Doh and Cloudflare
I suppose that it should not be surprising that my first post here appertains to technology. After all, freedom of speech and the internet and writing are eternally yoked to one another until some other medium replaces the internet. Troublingly, under the guise of “better security” we find ourselves being coerced and somewhat “forced” to adopt technological solutions. The rollout of Mozilla using Cloudflare for DoH requests by default via Firefox on September the 11th of this year is such a solution. Why? Well, I am glad you asked.
What IS DoH? Is It a Deer, a Female Deer?
No, nor is it followed by ray, a drop of golden sun. DoH stands for DNS over Https. What is that? DNS is the way by which the internet translates IP addresses into memorable names. Instead of remembering 192.168.1.50 each time you want a webpage, you get a name mapped to it like ‘soundofmusic.com’. This lookup request is made each time you visit a new website. There is a cache on your computer that will store websites you have visited before locally so that the time it takes to lookup a certain page is reduced. It gets refreshed periodically. The important matter here, however, is that a DNS request is not necessarily encrypted when it is made. In other words, it can “leak information” about where you are going and what you are doing. Back before advertisers and ‘influencers’ roamed the vast Serengeti that is now the internet in search of wounded prey, not having your DNS encrypted was not a “huge deal”. In fact, it was somewhat a part of how the internet worked in the sense that DNS lookups were made to be decentralized in case of a nuclear attack. That meant that many DNS servers would exist on the web, and could perform lookups such that there was redundancy in case ‘the big one’ got dropped. Since there would hypothetically be many such DNS servers, then encryption was less of a priority for such traffic. The first obstacle to tracing anyone would be to discover what DNS resolver they were using.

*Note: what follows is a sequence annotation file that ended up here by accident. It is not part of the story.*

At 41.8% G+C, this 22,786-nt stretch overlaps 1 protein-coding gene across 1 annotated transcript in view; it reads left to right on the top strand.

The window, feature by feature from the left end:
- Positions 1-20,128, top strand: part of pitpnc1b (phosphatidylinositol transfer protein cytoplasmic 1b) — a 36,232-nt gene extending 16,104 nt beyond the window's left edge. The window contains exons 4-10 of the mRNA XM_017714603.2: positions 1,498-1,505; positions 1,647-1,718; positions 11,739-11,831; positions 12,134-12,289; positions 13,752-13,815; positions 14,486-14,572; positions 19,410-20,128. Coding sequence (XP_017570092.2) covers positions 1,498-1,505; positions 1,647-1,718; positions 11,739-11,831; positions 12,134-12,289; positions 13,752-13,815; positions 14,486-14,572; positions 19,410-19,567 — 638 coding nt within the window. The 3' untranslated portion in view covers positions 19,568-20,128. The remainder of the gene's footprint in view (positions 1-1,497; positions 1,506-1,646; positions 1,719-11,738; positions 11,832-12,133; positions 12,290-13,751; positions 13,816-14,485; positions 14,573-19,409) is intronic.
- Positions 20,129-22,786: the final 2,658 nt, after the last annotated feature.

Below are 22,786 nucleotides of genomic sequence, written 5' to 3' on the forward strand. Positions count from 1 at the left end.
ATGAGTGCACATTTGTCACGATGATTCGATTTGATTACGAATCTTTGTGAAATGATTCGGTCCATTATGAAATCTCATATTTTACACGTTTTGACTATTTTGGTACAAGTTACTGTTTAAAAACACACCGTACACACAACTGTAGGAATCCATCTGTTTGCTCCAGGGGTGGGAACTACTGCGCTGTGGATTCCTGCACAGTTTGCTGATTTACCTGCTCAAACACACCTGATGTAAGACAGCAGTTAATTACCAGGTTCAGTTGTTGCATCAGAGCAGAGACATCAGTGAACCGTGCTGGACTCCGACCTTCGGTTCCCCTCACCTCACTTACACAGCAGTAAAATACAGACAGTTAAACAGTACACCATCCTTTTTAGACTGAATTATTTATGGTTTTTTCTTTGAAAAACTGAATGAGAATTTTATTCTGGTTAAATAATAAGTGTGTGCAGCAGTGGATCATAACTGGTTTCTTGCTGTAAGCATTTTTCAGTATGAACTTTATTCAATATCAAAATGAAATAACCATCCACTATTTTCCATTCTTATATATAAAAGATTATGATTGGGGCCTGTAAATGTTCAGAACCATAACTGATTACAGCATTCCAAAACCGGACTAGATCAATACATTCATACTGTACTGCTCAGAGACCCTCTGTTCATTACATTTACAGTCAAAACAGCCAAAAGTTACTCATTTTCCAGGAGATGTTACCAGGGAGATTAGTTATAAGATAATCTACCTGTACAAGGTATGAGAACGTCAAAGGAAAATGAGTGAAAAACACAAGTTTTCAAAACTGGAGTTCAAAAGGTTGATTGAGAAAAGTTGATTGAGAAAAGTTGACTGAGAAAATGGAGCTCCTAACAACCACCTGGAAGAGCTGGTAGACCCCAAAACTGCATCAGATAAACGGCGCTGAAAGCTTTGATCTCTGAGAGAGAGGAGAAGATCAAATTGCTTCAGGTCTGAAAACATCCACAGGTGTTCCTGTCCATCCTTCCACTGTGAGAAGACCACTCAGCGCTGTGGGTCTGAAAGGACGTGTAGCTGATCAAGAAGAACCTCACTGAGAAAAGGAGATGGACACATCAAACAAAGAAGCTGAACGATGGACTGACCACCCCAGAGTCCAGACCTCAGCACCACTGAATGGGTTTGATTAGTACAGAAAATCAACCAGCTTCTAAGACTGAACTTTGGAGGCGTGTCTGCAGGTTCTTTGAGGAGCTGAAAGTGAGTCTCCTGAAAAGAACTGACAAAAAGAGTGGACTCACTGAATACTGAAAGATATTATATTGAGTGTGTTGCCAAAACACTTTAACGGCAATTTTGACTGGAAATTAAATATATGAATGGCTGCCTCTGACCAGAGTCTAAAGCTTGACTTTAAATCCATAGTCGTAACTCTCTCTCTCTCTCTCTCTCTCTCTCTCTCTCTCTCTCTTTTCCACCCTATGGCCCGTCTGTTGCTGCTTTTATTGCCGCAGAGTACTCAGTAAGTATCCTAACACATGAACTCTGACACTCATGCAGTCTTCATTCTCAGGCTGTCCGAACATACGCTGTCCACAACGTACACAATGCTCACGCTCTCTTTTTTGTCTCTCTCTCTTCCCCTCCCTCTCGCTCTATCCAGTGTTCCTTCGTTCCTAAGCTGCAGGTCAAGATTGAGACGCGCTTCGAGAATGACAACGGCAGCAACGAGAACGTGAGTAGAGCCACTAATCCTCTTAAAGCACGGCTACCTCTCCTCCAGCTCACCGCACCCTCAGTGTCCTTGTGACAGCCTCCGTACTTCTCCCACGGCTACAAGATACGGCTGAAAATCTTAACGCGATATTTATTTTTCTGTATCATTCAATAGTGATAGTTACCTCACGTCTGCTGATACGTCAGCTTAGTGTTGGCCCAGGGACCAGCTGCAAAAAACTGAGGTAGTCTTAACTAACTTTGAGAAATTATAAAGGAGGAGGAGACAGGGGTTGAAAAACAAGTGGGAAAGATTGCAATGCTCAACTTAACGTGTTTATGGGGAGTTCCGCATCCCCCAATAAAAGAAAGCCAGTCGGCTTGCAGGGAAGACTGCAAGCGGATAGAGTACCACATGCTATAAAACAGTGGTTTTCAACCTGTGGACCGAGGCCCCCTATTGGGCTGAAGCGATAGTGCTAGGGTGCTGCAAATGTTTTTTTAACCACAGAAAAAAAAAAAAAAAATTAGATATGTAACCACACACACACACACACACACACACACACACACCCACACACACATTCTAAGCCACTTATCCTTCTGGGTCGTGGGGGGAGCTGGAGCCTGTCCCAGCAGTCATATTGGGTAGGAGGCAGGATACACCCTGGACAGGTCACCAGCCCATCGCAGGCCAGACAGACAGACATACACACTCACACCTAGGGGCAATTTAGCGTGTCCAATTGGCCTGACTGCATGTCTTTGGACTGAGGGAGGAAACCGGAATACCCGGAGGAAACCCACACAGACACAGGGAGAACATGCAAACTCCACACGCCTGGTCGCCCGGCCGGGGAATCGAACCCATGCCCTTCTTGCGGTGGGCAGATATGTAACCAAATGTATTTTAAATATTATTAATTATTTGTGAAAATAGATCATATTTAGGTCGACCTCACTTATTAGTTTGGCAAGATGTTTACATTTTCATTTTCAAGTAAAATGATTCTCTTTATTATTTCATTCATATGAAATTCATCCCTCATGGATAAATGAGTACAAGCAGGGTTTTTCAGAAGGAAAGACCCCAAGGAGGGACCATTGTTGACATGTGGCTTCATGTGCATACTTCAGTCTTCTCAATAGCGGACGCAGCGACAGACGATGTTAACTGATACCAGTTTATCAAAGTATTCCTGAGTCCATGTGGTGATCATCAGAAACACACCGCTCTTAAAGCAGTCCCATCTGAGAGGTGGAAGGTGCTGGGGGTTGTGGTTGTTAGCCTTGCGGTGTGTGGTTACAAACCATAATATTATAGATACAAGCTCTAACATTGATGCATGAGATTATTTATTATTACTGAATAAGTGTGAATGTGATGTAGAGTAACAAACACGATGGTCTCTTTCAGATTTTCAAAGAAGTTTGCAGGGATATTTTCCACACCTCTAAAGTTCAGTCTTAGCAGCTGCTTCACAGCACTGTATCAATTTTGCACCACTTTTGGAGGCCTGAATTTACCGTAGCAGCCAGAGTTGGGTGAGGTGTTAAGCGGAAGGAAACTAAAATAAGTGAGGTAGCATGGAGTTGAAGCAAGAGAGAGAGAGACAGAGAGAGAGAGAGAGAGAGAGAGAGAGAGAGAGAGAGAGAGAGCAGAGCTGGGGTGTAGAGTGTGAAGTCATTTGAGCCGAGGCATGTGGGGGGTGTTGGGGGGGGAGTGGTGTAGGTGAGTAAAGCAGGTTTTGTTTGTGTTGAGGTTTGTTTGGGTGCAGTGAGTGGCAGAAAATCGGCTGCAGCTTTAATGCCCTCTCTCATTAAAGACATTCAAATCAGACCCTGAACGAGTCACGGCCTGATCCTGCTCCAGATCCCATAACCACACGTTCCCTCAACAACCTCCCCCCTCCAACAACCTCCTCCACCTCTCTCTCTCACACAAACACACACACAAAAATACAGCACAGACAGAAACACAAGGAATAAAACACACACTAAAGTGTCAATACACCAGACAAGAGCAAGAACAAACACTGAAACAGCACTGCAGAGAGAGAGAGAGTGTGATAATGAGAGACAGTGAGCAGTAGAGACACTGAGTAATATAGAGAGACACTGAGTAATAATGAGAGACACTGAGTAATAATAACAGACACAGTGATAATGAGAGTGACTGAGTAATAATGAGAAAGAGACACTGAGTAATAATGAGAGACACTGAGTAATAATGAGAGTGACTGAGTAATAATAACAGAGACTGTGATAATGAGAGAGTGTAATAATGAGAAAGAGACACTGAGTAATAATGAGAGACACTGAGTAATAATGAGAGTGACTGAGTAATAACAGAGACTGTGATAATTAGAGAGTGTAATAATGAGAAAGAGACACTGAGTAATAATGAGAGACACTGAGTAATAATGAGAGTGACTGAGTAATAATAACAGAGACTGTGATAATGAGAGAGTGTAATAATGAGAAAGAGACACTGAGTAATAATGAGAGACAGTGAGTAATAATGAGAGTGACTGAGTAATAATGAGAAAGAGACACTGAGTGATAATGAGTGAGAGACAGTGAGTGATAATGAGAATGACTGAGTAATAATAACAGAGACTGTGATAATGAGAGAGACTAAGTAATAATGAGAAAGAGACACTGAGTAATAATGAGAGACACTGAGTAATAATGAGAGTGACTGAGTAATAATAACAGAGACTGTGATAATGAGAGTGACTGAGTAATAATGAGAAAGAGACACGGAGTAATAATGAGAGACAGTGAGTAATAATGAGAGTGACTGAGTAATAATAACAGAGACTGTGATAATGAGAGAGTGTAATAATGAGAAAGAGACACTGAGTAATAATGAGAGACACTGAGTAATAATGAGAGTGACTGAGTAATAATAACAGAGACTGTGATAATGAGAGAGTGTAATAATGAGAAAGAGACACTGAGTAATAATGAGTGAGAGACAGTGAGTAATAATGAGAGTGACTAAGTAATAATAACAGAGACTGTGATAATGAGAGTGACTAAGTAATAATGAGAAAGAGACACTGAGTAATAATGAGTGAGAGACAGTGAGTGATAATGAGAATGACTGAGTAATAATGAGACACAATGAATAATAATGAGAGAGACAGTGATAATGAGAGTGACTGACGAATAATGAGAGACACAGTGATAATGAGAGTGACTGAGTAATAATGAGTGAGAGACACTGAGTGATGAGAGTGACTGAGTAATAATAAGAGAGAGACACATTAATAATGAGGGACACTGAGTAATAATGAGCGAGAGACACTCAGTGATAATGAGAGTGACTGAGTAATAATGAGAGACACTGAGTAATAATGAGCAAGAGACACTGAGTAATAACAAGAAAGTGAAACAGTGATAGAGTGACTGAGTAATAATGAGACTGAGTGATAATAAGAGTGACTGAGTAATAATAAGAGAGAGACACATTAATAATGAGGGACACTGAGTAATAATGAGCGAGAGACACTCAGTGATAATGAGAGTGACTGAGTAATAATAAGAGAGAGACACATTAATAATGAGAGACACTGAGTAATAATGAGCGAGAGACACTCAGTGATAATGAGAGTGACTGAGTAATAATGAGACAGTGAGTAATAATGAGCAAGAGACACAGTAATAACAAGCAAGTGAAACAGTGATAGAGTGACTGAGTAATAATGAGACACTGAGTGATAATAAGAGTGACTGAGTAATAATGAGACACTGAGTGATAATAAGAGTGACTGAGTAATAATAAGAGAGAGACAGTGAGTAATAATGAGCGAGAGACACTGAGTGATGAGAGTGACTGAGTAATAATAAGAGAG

Along Came Google
Then, Google came forth on the internet with its first motto of ‘Don’t Be Evil’ and became a hugely popular search engine that then underwent a conversion to the Dark Side and became more evil than anything evil before had dreamed of becoming. Google introduced ideas like traffic analysis to websites whereupon it began to own quite a bit of the infrastructure the world relied on to get work accomplished. So, instead of just owning hosting for websites for instance, Google also began to own its own DNS resolvers which, because it became huge, it could guarantee would work more reliably. Slowly everyone started using Google for pretty much everything. They owned a majority of all systems from the search command line to the DNS lookup to the mail traffic. This is where we are today.
Along Came Cloudflare
However, there was still a niche service other companies could provide, enters Cloudflare. Sometimes websites would get a Denial of Service attack. This basically meant that someone out there wanted said website down. Google was not in the business of preventing DoS attacks. Its job was simply to be huge and have access to a lot of information due to the adoption of all of its free services. Cloudflare, on the other hand, began to offer “in between” services that would offer ‘protection’ from DoS. Before your traffic ultimately wound up in Google’s hands, if you were willing to pay, in some instances anyway, some ‘protection money’ to Cloudflare, they would make sure that your website lived long enough to relay traffic to the ‘Google Monolith’.